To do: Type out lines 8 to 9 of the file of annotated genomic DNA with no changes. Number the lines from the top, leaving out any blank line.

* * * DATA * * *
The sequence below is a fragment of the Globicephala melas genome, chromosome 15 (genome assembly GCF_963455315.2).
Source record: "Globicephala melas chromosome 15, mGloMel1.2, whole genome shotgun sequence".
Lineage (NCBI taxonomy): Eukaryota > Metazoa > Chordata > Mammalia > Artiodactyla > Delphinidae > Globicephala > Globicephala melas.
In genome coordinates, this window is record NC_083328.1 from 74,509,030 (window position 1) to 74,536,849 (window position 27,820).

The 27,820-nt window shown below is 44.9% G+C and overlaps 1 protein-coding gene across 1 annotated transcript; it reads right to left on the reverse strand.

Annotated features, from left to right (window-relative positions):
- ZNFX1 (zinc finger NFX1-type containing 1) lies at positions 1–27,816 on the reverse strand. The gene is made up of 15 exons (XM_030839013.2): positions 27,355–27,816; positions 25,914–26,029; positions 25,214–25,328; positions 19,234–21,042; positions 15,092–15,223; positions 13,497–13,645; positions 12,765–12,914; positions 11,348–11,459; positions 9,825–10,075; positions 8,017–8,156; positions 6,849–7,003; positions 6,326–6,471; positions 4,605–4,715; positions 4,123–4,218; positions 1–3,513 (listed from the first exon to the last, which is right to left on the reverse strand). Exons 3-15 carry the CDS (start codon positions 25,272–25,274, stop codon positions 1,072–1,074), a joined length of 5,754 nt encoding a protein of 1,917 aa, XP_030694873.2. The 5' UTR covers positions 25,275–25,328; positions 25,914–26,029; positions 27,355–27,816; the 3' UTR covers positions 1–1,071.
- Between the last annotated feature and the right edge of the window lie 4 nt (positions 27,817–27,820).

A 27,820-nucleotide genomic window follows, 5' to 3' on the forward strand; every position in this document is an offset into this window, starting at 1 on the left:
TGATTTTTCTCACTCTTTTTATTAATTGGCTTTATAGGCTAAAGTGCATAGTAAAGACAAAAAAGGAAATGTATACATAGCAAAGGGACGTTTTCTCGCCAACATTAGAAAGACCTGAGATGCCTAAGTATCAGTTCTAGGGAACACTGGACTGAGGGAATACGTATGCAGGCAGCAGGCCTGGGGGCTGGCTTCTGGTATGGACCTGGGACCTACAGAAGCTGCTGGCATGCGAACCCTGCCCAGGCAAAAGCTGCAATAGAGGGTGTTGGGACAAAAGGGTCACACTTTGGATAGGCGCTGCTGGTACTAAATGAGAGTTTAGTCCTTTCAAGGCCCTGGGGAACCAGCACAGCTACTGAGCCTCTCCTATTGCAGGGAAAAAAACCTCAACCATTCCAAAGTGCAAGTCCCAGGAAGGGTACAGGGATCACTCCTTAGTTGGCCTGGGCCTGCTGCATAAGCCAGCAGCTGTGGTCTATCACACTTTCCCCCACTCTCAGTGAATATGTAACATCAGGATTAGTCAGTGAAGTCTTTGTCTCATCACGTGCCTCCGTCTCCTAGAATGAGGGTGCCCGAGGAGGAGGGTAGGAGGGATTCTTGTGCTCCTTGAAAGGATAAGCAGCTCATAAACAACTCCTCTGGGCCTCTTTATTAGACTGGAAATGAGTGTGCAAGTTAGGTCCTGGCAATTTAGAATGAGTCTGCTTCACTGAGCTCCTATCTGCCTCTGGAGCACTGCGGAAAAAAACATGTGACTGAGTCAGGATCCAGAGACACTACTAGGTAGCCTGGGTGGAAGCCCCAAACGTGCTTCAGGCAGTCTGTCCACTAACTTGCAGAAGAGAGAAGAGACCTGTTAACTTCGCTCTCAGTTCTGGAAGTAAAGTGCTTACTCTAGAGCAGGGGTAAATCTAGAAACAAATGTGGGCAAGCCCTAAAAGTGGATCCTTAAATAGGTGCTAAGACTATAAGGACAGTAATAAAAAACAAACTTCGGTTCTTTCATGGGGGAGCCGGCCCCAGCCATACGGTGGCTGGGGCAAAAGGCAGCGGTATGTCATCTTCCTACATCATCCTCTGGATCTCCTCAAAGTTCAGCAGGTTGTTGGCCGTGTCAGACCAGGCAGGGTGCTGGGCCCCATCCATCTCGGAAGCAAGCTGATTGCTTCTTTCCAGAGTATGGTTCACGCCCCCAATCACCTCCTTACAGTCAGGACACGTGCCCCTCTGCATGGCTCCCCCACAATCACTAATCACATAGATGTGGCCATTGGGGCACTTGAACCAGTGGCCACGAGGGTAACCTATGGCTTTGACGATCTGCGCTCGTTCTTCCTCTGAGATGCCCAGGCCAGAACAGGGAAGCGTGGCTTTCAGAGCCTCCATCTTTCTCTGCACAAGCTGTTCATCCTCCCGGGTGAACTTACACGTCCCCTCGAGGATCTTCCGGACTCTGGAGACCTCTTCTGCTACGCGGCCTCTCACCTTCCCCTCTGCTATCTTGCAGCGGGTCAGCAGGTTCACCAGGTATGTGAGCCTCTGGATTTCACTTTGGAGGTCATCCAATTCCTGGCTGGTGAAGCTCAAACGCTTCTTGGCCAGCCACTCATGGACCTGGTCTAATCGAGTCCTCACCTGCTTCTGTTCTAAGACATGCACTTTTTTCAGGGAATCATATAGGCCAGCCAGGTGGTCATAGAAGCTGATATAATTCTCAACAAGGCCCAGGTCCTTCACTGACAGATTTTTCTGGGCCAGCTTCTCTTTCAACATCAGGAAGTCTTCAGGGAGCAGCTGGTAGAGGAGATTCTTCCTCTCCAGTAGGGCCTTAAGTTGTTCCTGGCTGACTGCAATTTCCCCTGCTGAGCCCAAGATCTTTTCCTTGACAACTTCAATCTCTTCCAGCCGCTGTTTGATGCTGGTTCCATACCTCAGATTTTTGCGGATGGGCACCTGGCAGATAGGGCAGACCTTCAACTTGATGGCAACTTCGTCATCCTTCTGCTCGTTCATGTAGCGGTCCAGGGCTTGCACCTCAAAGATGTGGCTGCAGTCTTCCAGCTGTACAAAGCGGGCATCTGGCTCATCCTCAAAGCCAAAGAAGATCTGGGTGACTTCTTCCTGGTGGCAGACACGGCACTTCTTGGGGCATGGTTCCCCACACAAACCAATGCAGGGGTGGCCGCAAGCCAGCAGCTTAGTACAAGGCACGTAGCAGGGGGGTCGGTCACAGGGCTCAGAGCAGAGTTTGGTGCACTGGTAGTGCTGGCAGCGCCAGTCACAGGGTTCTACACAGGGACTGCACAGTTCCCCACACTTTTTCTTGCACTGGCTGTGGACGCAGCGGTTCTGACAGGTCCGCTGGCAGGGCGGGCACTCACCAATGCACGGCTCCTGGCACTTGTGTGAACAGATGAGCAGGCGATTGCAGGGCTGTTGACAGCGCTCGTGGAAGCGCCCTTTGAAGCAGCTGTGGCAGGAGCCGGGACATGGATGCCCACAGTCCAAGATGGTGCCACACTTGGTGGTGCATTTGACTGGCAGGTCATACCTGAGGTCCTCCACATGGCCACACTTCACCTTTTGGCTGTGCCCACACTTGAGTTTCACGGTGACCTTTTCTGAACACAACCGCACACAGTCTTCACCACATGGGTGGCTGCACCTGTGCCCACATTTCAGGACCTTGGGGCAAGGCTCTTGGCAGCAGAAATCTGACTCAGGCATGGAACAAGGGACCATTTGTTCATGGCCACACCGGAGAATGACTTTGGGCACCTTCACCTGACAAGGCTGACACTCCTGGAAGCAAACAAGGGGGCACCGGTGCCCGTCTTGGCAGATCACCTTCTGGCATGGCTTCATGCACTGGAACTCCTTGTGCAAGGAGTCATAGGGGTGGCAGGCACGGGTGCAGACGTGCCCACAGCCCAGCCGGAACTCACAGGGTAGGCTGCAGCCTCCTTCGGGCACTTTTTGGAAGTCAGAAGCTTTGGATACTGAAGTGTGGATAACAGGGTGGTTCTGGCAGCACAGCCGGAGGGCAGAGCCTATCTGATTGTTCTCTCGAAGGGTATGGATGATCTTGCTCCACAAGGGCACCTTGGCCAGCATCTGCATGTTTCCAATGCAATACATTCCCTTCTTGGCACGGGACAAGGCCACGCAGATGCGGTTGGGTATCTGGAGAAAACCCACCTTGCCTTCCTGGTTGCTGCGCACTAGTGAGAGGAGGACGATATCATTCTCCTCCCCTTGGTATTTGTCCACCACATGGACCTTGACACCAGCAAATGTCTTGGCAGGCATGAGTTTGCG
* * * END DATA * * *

- Between the last annotated feature and the right edge of the window lie 4 nt (positions 27,817–27,820).

A 27,820-nucleotide genomic window follows, 5' to 3' on the forward strand; every position in this document is an offset into this window, starting at 1 on the left: